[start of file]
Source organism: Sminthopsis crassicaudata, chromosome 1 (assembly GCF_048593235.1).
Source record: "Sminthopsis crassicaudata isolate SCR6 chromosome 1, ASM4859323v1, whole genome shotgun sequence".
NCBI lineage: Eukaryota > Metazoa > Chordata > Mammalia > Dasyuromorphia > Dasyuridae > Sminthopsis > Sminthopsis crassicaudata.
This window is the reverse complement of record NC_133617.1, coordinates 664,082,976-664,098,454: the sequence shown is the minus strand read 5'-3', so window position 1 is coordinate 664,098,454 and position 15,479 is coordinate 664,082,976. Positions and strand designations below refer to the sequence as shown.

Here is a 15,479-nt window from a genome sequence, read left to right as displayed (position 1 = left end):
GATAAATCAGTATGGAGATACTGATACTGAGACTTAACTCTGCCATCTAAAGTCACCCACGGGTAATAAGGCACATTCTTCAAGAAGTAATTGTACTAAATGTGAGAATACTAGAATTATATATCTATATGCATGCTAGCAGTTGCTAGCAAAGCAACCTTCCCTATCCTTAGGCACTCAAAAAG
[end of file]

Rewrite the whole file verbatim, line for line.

Source organism: Sminthopsis crassicaudata, chromosome 1 (assembly GCF_048593235.1).
Source record: "Sminthopsis crassicaudata isolate SCR6 chromosome 1, ASM4859323v1, whole genome shotgun sequence".
NCBI lineage: Eukaryota > Metazoa > Chordata > Mammalia > Dasyuromorphia > Dasyuridae > Sminthopsis > Sminthopsis crassicaudata.
This window is the reverse complement of record NC_133617.1, coordinates 664,082,976-664,098,454: the sequence shown is the minus strand read 5'-3', so window position 1 is coordinate 664,098,454 and position 15,479 is coordinate 664,082,976. Positions and strand designations below refer to the sequence as shown.

Here is a 15,479-nt window from a genome sequence, read left to right as displayed (position 1 = left end):
GATAAATCAGTATGGAGATACTGATACTGAGACTTAACTCTGCCATCTAAAGTCACCCACGGGTAATAAGGCACATTCTTCAAGAAGTAATTGTACTAAATGTGAGAATACTAGAATTATATATCTATATGCATGCTAGCAGTTGCTAGCAAAGCAACCTTCCCTATCCTTAGGCACTCAAAAAG